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Cultural Journalism discussed by AUT media panel

Cultural Journalism discussed by AUT media panel

By Renee Girven

Cultural journalism is a demanding but rewarding business, says a cross-cultural media panel at AUT University.

The panel convened in front of third year AUT University journalism students, who are currently studying cultural affairs reporting, to give them insight on how to report on cultural issues and current problems in mainstream media.

The facilitator of the panel Renata Blair, who is from Ngati Whatua and is AUT’s public relations manager specialising in executive events, says reporting on Maori “is a highly charged political field that is tough to get into”.

“Maori is about face to face communication and it takes a lot of time to build up a trusting relationship,” he says.

Blair says although it can be time consuming for a journalist from a different culture to understand the customs of the Maori people, if journalists are going to report on Maori relations they should “get involved in the community, understand who the people are, where they come from and their future”.

“If you build and foster these relationships then they will be excellent sources for future stories and may come to you with ideas.”

Melissa Lee, the producer of Asia Downunder says while she encourages more Asians to become journalists to increase diversity and because they can often understand customs and issues in the Asian community better, her reporters are not all Asian. Instead her newsroom is like a “mini United Nations”.

Another member of the cross-cultural media panel, Ranjit Singh, is a somewhat controversial broadcaster in Fijian media because of his straight-forward views and strong advocacy for good governance and democracy in Fiji.

Singh – who says “Fiji is far from being a democracy and that media in Fiji is not balanced and is very lopsided” is equally critical of New Zealand media.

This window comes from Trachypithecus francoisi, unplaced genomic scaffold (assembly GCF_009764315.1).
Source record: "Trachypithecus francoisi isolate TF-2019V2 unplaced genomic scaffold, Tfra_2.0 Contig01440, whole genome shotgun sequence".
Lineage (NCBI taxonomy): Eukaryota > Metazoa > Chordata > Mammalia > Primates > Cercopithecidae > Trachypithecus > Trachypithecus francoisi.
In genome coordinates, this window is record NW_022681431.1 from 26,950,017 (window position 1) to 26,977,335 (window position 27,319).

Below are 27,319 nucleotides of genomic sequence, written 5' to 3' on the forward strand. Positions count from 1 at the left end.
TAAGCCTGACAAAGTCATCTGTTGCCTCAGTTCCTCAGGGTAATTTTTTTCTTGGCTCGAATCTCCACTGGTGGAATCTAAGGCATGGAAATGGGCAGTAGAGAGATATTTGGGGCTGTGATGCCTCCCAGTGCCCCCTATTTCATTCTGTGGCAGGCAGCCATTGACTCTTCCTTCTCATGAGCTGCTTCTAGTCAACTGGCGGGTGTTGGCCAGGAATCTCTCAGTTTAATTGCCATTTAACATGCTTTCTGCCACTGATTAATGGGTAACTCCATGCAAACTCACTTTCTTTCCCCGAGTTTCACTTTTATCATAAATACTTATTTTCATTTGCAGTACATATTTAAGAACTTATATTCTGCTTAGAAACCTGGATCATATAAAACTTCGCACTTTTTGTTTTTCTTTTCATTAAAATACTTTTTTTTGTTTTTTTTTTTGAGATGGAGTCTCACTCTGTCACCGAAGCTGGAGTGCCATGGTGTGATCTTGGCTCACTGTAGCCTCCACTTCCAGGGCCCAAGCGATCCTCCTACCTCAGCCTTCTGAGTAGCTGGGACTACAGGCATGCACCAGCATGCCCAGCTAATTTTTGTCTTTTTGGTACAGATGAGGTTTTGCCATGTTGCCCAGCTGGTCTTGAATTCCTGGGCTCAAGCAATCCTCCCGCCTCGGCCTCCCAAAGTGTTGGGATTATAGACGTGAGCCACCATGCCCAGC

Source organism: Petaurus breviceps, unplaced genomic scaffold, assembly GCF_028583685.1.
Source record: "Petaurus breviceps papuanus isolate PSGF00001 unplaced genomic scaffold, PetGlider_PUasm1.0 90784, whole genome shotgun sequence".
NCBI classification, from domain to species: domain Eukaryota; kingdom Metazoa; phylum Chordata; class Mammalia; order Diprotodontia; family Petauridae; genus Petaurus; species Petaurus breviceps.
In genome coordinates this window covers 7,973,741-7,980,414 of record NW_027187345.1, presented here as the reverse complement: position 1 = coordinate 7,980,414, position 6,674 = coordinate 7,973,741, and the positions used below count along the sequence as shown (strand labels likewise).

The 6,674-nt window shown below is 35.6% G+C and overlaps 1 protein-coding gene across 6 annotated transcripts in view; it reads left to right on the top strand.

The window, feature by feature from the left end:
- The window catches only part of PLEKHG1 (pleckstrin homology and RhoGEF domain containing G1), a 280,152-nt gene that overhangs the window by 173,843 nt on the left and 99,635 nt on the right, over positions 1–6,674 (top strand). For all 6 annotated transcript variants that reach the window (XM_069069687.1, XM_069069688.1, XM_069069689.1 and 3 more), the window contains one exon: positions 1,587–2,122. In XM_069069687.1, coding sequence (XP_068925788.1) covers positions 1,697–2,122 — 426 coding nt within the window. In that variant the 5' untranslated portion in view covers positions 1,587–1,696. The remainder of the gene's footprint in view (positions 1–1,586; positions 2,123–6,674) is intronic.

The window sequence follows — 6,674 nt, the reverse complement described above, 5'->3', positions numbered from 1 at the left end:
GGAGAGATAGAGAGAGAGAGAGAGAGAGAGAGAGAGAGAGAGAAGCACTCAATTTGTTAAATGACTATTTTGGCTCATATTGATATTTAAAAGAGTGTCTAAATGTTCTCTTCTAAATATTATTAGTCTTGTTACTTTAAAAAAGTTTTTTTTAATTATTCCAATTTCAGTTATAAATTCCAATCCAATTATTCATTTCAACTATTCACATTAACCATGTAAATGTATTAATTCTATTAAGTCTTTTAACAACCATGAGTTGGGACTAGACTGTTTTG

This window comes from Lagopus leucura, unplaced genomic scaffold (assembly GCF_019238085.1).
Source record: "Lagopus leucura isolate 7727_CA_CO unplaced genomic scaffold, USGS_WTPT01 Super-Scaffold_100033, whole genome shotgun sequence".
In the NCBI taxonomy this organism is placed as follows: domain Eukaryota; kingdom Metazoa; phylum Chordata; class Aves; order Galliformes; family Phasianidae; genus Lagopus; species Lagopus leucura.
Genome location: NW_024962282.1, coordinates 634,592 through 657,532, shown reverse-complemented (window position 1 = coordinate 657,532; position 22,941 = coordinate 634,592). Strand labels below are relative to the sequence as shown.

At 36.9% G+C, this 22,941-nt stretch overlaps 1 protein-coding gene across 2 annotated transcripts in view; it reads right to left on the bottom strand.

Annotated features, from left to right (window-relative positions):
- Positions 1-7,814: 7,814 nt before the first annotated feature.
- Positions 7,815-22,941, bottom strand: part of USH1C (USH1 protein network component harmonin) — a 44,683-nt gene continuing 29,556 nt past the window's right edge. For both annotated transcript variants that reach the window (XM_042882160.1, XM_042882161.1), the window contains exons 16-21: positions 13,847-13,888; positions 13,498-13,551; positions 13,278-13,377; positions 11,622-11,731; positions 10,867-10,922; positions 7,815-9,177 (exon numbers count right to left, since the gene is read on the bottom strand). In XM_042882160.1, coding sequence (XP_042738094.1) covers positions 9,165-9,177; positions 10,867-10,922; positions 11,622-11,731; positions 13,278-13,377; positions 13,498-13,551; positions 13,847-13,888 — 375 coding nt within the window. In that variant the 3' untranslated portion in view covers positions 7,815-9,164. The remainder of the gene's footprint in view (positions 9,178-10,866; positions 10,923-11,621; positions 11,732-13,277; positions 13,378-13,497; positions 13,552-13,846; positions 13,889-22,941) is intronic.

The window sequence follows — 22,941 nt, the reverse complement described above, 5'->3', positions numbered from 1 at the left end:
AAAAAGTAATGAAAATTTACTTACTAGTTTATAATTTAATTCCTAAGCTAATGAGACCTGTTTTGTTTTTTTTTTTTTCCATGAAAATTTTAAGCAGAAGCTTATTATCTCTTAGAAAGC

Singh says mainstream media in New Zealand mostly focuses on the bad things related to “brown people”.

“You hardly hear anything good about brown people. Mainstream media are only interested if they kill someone, do drugs or assault someone.”

Blair agrees and says the mainstream media’s interpretation of Waitangi is a key example.

“Our interpretation of Waitangi is not about Don Brash getting splattered with manure in his face. Our story is about the collaboration of cultures and the many wakas that have come to Auckland”.

He says this is something mainstream media can miss because they are distracted by the notion of finding controversy, instead of focusing on the actual event and its cultural significance.

A theme of the discussion was the idea that journalists are a conduit for the public and if they do not understand the cultural views of a group then they can misrepresent the subject and misinform their audience.

Lito Vilisoni, the founding news editor of Niu FM says while reporting on cultural issues requires a lot more time and consequently can get neglected in mainstream media it is worthwhile.

“Being a journalist in a specialist area can be very rewarding,” she says.

“While my newsroom may be young, we have still broken some great stories that the mainstream media has missed”.


Renee Girven is a Journalism Student at AUT

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